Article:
The future of globalization: Think diversifying, not decoupling

In the face of the pandemic, Russia’s invasion of Ukraine, years of rising tensions between the United States and China, and ongoing macroeconomic uncertainty, firm and policy makers are reexamining their supply chains and trade relationships. What does this mean for globalization? For one, it’s not going away; the world, in fact, is more connected than ever before. Informed reimagination of what comes next requires a granular approach, both in mapping concentrated trade relationships and in deciding on action—whether to double down, decouple, or diversify, write senior partners Olivia White, Jonathan Woetzel, Sven Smit, and co-authors in a new article from the McKinsey Global Institute. Dive deeper with these insights to understand how reimagining globalization can build the foundation for sustainable and inclusive growth, learn more about McKinsey’s ongoing strategic partnership with the World Economic Forum, and bookmark this page for daily #WEF23 updates featuring crucial insights on the key themes at Davos.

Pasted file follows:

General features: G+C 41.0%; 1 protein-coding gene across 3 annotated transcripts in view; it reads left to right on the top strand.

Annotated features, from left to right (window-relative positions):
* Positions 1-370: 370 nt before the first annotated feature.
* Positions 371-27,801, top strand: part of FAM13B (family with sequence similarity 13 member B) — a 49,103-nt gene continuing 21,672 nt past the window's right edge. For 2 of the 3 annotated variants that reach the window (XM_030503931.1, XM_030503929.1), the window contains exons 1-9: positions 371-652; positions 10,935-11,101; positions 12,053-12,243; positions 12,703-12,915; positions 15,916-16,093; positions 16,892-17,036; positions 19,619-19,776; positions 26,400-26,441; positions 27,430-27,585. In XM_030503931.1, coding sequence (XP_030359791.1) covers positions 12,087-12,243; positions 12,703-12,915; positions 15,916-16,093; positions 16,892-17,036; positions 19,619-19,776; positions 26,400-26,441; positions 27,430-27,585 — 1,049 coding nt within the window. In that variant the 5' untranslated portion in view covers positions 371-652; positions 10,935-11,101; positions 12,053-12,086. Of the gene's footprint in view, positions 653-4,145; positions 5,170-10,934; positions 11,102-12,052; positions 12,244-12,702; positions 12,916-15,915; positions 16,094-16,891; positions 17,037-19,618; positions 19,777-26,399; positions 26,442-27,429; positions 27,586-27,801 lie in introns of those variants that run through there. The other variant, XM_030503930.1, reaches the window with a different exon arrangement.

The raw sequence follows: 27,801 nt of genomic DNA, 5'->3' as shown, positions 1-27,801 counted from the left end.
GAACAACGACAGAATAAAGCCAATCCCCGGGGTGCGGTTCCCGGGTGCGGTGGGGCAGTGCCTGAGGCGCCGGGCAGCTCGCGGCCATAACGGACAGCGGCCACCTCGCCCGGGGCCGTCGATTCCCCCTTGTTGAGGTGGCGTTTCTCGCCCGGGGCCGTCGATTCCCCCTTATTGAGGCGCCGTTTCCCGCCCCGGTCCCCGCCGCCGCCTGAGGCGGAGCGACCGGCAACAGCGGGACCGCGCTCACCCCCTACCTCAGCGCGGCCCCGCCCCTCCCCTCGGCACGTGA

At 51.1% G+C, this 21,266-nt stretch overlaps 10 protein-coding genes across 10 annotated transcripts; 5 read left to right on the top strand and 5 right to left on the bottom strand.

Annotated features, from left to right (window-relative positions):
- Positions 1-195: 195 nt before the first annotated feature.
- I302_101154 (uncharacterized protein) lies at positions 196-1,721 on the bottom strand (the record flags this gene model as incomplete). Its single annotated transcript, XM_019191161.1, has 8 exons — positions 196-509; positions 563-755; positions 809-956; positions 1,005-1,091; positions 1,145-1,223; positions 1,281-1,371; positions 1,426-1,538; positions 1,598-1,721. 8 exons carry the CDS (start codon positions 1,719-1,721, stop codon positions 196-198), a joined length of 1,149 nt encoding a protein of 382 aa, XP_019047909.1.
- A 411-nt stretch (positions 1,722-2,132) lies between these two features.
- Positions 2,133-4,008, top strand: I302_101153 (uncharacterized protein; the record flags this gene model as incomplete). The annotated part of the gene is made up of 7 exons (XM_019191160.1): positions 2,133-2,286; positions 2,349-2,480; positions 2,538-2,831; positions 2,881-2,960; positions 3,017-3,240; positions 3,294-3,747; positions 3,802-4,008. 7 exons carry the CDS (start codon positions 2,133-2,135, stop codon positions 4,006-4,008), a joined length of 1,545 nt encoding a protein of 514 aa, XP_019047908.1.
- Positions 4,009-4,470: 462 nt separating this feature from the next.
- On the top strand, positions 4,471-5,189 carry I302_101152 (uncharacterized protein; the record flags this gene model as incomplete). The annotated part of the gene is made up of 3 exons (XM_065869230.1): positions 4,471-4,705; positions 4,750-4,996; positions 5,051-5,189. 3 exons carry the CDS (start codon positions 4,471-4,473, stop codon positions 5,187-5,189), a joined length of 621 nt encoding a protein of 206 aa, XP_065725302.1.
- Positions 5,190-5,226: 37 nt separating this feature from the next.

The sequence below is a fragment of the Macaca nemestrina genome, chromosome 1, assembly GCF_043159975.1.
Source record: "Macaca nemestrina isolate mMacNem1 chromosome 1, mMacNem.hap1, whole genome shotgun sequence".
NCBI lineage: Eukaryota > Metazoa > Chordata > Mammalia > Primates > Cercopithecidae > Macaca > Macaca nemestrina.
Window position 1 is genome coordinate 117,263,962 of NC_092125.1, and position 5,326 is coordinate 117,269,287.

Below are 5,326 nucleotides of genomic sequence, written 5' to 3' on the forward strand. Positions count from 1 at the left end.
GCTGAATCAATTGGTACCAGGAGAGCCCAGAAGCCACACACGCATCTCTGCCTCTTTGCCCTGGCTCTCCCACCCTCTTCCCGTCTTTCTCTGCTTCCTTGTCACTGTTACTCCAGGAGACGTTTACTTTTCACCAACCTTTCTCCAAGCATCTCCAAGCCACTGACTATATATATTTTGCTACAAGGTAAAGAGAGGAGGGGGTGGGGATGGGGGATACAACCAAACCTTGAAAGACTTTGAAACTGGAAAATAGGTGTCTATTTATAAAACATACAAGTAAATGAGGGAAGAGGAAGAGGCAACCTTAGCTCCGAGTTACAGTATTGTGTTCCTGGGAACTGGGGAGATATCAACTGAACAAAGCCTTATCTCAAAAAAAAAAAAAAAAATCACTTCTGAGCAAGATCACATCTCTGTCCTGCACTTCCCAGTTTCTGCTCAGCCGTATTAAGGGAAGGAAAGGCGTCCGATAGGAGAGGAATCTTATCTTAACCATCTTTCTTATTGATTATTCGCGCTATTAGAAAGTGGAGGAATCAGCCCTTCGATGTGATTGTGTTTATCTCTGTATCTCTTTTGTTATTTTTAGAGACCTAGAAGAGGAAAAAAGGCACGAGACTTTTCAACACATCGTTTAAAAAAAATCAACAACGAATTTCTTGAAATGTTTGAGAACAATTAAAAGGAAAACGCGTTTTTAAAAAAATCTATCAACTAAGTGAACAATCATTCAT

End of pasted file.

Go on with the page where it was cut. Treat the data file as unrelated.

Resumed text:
The complication of concentration in global trade

Global flows: The ties that bind in an interconnected world

How to build geopolitical resilience amid a fragmenting global order

The China imperative for multinational companies

On the cusp of a new era?

War in Ukraine, inflation, and cooperation in a fractured world with Jean Pisani-Ferry

Risk, resilience, and rebalancing in global value chains

Globalization in transition: The future of trade and value chains

Globalization’s next chapter

Globalization and the evolving role of corporate leadership in the 21st century with Matthew Slaughter


Bob Sternfels on global flows and value chains: “No region, no country is an island today.”